Within that shared context, what is your relationship to your listeners? Older mentor? Peer? Professional expert? Industry/organizational/workshop leader? Fellow graduate from an institution? Supporter of a cause?

Be conscious of how you relate to your listeners (see if you can verbalize it to yourself), because that relationship influences what you choose to talk about—to the extent that you have a choice—and how you talk about it. As you think about wording and delivery, strive for as much true equality as possible, without downplaying the power differences between you and the audience. (For advice on selecting topics, see my book, Writing Great Speeches: Professional Techniques You Can Use [Boston: Allyn and Bacon, 1997], Chapter 1. For advice on clarity and style, see Chapters 7 and 8 respectively.)

Much of what I'll tell you about how to compose your speech will already include audience sensitivity.

When you use clear, simple language (as in the Perfect Phrases) and present a speech that has a discernable structure and purpose, you show the members of the audience that you care about them and that you'll make it as easy and enjoyable as possible for them to hear what you have to say.

Similarly, a gracious opening, a strong closing, a show of enthusiasm for an organization's mission, a willingness to share credit, a focus on "audience value"—these and other examples and techniques that I'll show you are all implicit signs that you care about whether your listeners understand you ... and about whether you connect with them.

Note: If your topic is controversial, try to identify the common ground.


* "Reasonable people can agree on goals but still have honest disagreements on how to reach them. It's not a conflict between good and evil. Let's just acknowledge that we are all in favor of [mutual goal]."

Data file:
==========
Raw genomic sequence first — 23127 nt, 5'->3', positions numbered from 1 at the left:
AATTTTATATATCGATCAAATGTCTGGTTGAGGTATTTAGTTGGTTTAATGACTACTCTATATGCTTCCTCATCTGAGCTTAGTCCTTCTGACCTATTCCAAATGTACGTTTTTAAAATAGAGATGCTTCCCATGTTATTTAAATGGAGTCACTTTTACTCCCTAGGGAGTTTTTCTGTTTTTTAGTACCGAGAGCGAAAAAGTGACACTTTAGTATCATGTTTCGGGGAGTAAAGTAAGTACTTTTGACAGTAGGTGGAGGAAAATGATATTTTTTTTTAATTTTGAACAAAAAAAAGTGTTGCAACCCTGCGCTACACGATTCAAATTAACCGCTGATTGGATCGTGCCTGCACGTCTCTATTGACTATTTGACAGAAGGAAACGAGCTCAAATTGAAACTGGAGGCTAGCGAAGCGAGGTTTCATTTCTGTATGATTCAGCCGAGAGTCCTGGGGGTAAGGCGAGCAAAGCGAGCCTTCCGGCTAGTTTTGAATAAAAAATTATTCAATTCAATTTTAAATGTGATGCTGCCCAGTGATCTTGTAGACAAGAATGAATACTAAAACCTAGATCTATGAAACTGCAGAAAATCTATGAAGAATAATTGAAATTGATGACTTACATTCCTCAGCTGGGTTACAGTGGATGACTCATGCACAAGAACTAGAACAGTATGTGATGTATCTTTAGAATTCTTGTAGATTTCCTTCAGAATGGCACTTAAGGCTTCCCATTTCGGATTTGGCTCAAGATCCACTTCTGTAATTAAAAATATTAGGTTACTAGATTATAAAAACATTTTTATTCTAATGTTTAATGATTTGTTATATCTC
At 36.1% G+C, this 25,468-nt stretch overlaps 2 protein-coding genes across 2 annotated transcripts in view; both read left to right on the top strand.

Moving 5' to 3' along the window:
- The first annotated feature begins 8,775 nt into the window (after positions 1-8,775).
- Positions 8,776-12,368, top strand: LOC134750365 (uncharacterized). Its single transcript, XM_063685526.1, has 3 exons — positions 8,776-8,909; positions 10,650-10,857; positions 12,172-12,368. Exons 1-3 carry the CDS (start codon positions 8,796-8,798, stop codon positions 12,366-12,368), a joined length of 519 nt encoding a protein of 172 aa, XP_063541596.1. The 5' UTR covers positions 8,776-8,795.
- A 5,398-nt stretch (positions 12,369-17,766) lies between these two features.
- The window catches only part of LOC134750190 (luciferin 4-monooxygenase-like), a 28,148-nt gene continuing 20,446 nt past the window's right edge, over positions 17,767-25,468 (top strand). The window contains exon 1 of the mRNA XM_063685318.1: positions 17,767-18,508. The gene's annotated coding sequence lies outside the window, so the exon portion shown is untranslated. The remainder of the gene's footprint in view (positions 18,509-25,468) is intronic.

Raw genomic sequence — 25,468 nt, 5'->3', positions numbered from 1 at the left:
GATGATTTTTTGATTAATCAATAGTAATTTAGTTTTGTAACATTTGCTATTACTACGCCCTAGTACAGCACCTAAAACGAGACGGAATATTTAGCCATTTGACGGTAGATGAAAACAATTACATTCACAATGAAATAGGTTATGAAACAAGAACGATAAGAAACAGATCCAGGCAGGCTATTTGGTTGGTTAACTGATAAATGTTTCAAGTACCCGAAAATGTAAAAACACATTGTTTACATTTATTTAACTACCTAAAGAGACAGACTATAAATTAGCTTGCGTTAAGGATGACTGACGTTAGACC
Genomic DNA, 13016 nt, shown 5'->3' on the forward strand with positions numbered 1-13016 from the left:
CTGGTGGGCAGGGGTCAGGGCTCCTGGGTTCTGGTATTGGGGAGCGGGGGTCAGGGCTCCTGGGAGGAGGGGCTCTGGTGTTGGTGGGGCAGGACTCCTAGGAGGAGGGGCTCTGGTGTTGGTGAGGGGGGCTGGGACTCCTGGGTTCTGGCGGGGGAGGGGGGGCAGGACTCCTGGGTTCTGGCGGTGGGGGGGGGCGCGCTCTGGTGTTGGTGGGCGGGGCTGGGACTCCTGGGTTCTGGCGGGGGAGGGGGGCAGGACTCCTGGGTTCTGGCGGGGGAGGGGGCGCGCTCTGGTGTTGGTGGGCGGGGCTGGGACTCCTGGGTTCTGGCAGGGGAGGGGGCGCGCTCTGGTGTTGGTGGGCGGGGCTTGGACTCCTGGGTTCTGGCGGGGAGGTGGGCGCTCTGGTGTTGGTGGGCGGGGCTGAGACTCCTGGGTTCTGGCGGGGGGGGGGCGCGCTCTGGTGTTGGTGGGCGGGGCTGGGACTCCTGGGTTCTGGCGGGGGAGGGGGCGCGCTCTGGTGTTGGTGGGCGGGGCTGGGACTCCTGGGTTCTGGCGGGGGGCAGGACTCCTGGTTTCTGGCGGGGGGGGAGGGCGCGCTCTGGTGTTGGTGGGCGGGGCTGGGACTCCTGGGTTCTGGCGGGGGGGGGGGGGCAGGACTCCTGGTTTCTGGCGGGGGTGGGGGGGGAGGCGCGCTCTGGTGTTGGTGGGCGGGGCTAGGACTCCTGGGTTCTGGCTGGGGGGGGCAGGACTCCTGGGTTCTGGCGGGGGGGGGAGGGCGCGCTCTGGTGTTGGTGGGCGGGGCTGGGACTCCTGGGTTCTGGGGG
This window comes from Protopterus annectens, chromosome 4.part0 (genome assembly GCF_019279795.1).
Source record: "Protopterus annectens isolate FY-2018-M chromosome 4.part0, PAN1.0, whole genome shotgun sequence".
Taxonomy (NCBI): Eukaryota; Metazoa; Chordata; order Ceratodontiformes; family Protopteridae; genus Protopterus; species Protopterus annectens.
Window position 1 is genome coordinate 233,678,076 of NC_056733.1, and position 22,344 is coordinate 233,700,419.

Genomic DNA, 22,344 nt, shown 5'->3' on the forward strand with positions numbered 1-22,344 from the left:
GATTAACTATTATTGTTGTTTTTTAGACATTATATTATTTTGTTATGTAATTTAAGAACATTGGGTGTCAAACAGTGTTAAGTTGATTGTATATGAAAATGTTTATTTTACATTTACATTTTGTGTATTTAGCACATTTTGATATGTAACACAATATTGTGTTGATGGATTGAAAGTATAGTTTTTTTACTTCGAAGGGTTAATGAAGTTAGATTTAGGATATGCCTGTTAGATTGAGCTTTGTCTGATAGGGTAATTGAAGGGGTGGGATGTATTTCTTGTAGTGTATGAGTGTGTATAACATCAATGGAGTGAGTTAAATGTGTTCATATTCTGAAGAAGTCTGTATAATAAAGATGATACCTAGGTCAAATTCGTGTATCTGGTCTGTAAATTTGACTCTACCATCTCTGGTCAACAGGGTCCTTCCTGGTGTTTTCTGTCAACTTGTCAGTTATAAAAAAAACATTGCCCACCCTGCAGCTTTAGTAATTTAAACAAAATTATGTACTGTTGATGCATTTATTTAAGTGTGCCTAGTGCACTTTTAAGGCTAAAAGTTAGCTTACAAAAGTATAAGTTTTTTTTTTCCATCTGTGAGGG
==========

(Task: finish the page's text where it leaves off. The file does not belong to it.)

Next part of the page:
Speak to and with the Audience: Make Your Speech Interactive

Even though a speech is essentially a monologue, it is also a live communication and thus bears some resemblance to a conversation. Successful speeches simulate this conversational element and include the audience through the skillful use of interactive language. Here are some ways to do this.

Rhetorical questions. These are questions to which there is no answer or to which the answer is obvious. For example, you might state a questionable or outlandish idea, then say something like "Do you think anyone would believe that?"

Question and answer. This is a variation on the rhetorical question. Ask the question as if you expect the audience to answer it and then give the answer yourself.

* "To give customers what they want, we have to understand what it is. So what do we mean by 'value' [or other concept]?" [Follow with explanation.]

* "Is this unrealistic? I don't think so."

* "Why are we having this conference/meeting? And what do we hope to accomplish?" [Follow with explanation.]

* "But how do people make their vision a reality? How do we achieve all those lofty goals we set for ourselves?" [Follow with explanation.]

* "How does it do that? Well, ...." [Explain.]

* "With all of these challenges, can we be even more successful in the future? Absolutely!"

* "What's going to happen now? Well, ...."

Respond to what you take to be the audience's silent reaction.

* "Yes, I know what you're thinking—it's risky to do something radically different."

* "Maybe you're a bit skeptical about all of this. You're wondering ...." [Be specific about the skepticism, then give reasons why they shouldn't be skeptical.]

* "Well, I hope my facts and figures have startled you a little, because unless we do something about them...." [Discuss negative consequences.]

* "Hopefully, you're no longer thinking, '[audience's original perspective],' ... but rather '[perspective to which you hope to convert them].'"

* [After announcing a vision, goal, or desired outcome:] "Sounds great, doesn't it?"